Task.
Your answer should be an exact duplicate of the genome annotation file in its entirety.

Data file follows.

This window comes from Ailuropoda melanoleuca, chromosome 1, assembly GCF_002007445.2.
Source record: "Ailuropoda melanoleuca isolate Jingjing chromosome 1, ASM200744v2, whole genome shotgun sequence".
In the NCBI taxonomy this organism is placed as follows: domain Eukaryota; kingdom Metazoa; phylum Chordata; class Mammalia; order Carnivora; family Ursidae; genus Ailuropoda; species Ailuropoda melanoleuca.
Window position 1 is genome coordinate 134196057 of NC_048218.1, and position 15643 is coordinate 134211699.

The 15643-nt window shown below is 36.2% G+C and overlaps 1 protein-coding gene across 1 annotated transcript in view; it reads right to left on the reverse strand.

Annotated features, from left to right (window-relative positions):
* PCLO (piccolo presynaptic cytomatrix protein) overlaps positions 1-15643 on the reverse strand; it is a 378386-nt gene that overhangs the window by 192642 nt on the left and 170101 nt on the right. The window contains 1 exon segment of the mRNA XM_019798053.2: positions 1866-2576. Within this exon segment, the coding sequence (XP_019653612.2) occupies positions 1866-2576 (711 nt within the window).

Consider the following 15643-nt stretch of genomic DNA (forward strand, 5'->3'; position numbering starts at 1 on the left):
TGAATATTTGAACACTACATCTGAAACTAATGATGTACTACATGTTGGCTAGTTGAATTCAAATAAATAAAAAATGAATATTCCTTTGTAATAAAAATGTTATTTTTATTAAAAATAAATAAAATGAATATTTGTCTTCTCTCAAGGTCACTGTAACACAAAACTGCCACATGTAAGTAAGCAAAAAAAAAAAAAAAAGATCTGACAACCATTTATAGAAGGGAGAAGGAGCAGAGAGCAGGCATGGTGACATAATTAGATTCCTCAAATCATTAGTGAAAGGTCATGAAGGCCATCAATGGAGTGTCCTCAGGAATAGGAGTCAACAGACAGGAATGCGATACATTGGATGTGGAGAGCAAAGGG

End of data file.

This window comes from Ailuropoda melanoleuca, chromosome 1, assembly GCF_002007445.2.
Source record: "Ailuropoda melanoleuca isolate Jingjing chromosome 1, ASM200744v2, whole genome shotgun sequence".
In the NCBI taxonomy this organism is placed as follows: domain Eukaryota; kingdom Metazoa; phylum Chordata; class Mammalia; order Carnivora; family Ursidae; genus Ailuropoda; species Ailuropoda melanoleuca.
Window position 1 is genome coordinate 134196057 of NC_048218.1, and position 15643 is coordinate 134211699.

The 15643-nt window shown below is 36.2% G+C and overlaps 1 protein-coding gene across 1 annotated transcript in view; it reads right to left on the reverse strand.

Annotated features, from left to right (window-relative positions):
* PCLO (piccolo presynaptic cytomatrix protein) overlaps positions 1-15643 on the reverse strand; it is a 378386-nt gene that overhangs the window by 192642 nt on the left and 170101 nt on the right. The window contains 1 exon segment of the mRNA XM_019798053.2: positions 1866-2576. Within this exon segment, the coding sequence (XP_019653612.2) occupies positions 1866-2576 (711 nt within the window).

Consider the following 15643-nt stretch of genomic DNA (forward strand, 5'->3'; position numbering starts at 1 on the left):
TGAATATTTGAACACTACATCTGAAACTAATGATGTACTACATGTTGGCTAGTTGAATTCAAATAAATAAAAAATGAATATTCCTTTGTAATAAAAATGTTATTTTTATTAAAAATAAATAAAATGAATATTTGTCTTCTCTCAAGGTCACTGTAACACAAAACTGCCACATGTAAGTAAGCAAAAAAAAAAAAAAAAGATCTGACAACCATTTATAGAAGGGAGAAGGAGCAGAGAGCAGGCATGGTGACATAATTAGATTCCTCAAATCATTAGTGAAAGGTCATGAAGGCCATCAATGGAGTGTCCTCAGGAATAGGAGTCAACAGACAGGAATGCGATACATTGGATGTGGAGAGCAAAGGG